Native language symposium planned for Nov. 19-20

FLAGSTAFF, Ariz. - The Hozhogo Iina Institute, founded by Dr. Harold G. Begay, will host a two-day critical appraisal of Native language, culture and promising directions in contemporary Native education on Nov. 19-20 at the High Country Conference Center on Northern Arizona University's north campus.

Major presentations of the conference will highlight Diné philosophy of Life, "Reclaiming Hopi: Hopilavayi," Traditional Indigenous Philosophy, Space Science, Mathematics, and Bioastronomy, Diné Philosphy of Teaching, Learning and Standards, Ontology and Epistemology of Diné Philosophy of Life, among others. The primary focus of the conference is to invite scholars, research scientists and students to join in a positive initiative to explore causes, consequences and prospects of education renewal with Native students.

Noted Native scholars such as Dr. Sheilah Nicolas of the University of Arizona, Luz Maria Da la Torre/Traditional Inca Scholar from UCLA, Dr. Herbert Benally, Adair Klopfenstein, MA, Dr. Harold G. Begay will be the primary presenters.

The presenters were chosen by the Hozhogo Iina Institute as each has exhibited in their academic practices proven methods of utilizing and creating education environments that move Native students to achieve greatness in all facets of contemporary lives today, from families to tribal councils, governmental institutions and private businesses.

Begay states, "We are indeed fortunate that there are many educators among us who show remarkable vision, energy, courage and optimism and the resiliency to support, understand and live our cultural worldview to this day. It's up to us, as architects and keepers of dreams and promises to continue to link together the hopes, dreams of the past, present and future ... that are inextricably linked with our deep Native cultural attachments and enduring qualities. We must promote, support [this] evolving education, inter/intra-cultural education."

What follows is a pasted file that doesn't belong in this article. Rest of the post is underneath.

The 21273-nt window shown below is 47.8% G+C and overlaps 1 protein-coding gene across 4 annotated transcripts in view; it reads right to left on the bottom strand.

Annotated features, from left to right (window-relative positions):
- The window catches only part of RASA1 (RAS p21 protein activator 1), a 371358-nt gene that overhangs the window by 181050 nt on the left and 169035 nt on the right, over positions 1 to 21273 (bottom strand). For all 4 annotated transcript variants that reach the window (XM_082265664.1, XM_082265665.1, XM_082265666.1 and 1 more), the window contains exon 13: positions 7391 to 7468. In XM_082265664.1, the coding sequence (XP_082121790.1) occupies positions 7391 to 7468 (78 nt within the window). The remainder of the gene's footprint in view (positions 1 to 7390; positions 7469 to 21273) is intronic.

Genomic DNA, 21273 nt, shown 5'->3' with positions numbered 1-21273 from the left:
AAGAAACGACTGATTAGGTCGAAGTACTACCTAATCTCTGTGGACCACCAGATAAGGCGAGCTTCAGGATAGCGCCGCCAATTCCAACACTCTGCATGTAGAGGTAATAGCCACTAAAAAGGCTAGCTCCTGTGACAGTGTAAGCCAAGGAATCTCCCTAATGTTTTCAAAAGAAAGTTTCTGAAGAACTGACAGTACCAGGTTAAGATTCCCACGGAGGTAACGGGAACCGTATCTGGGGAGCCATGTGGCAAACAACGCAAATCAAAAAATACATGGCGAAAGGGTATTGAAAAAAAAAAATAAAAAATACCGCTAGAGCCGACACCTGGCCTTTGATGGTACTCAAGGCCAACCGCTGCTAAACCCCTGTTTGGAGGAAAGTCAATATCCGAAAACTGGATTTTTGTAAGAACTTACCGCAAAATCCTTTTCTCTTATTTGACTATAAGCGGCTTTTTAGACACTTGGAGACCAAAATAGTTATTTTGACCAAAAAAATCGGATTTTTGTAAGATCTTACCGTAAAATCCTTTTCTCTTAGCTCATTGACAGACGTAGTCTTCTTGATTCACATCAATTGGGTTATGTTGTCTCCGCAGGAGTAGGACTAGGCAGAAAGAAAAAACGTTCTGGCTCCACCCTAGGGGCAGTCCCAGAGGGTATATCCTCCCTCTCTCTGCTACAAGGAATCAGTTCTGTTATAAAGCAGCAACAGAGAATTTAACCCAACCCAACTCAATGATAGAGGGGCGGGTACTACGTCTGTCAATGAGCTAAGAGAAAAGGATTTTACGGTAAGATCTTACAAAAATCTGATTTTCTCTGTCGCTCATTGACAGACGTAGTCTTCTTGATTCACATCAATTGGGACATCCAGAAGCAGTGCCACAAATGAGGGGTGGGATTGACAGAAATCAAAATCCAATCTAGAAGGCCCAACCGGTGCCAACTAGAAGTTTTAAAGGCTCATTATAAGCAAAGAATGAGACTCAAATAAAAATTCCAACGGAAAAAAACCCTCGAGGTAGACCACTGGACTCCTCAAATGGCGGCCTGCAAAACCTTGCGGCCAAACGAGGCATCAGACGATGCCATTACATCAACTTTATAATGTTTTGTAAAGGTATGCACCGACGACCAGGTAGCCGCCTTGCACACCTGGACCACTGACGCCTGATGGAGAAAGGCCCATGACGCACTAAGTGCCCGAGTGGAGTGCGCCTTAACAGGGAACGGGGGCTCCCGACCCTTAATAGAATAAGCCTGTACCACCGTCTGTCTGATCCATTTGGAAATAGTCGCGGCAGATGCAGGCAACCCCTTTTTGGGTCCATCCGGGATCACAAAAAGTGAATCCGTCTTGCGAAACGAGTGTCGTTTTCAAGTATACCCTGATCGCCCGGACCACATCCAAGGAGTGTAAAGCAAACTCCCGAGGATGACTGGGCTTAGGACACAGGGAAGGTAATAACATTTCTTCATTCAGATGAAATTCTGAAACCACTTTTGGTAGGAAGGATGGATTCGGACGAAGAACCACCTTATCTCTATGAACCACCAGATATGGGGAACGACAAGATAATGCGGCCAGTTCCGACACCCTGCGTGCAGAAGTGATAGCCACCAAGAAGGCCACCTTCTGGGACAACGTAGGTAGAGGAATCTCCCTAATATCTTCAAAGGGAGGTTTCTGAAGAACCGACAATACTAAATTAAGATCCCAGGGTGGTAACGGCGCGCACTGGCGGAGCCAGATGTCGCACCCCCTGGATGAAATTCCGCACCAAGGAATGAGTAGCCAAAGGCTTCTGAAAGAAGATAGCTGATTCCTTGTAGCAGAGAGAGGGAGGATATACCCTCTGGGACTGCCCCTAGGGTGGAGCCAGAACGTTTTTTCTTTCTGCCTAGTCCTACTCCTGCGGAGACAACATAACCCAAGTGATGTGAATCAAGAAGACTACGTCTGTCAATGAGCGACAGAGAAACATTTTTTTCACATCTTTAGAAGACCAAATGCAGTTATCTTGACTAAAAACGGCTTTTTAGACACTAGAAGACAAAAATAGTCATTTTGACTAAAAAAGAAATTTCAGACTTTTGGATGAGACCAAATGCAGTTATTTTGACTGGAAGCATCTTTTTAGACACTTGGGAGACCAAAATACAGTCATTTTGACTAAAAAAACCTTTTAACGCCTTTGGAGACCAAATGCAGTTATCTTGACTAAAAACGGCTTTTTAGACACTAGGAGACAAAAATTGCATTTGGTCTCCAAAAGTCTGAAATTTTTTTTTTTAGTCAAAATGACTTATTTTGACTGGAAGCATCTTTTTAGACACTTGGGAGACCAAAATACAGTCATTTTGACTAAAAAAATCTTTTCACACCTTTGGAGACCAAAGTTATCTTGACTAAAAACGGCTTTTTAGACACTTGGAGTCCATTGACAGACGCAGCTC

Presenters will emphasize the responsibility of teaching a strong, complimentary package of traditional Native knowledge along with western science ideals, that each educator must understand the importance

of the transmission of cultural knowledge, the migration of human knowledge from one generation to the next generation.

Proven academic statistics for Native students has shown that conventional schooling has left too many culturally weak and academically poor. This conference hopes to add that powerful humanistic Native philosophy and education to the scientific and technologically advancement in a cross-cultural setting, increasing both academic and long term self-esteem building skills for students and instructors.

Begay is a prime example of this method of academic success, having been raised on the Navajo Nation amidst poverty, welfare and a deep cultural chasm between his Diné culture and western society education. After graduating from Tuba City High School, Begay entered with honors admission to Arizona State University, but dropped out to complete a USMC tour of duty in 1968.

After his tour of duty, Begay returned to school and graduated within three years with a BA in psychology, completed his MA in guidance and counseling and then completed his Ph.D. in school finance and education administration from the University of Arizona.

Begay has also served as a visiting scholar to various noted academic institutions such as UC Berkeley, and was named 2003 Gifted Educator of the Year in the state of Arizona, and has presented published materials to Beijing Institute in China, Oxford University in Manchester, England, Hawaiian Immersion Schools and Washington State Annual Gifted Leadership Symposium.

As principal organizer for the conference, Begay is anxious to create infusion of exceptional education resources into historically underserved Reservation area schools.

For more information or to register for the conference, send an e-mail request to or call (928) 221-7001.


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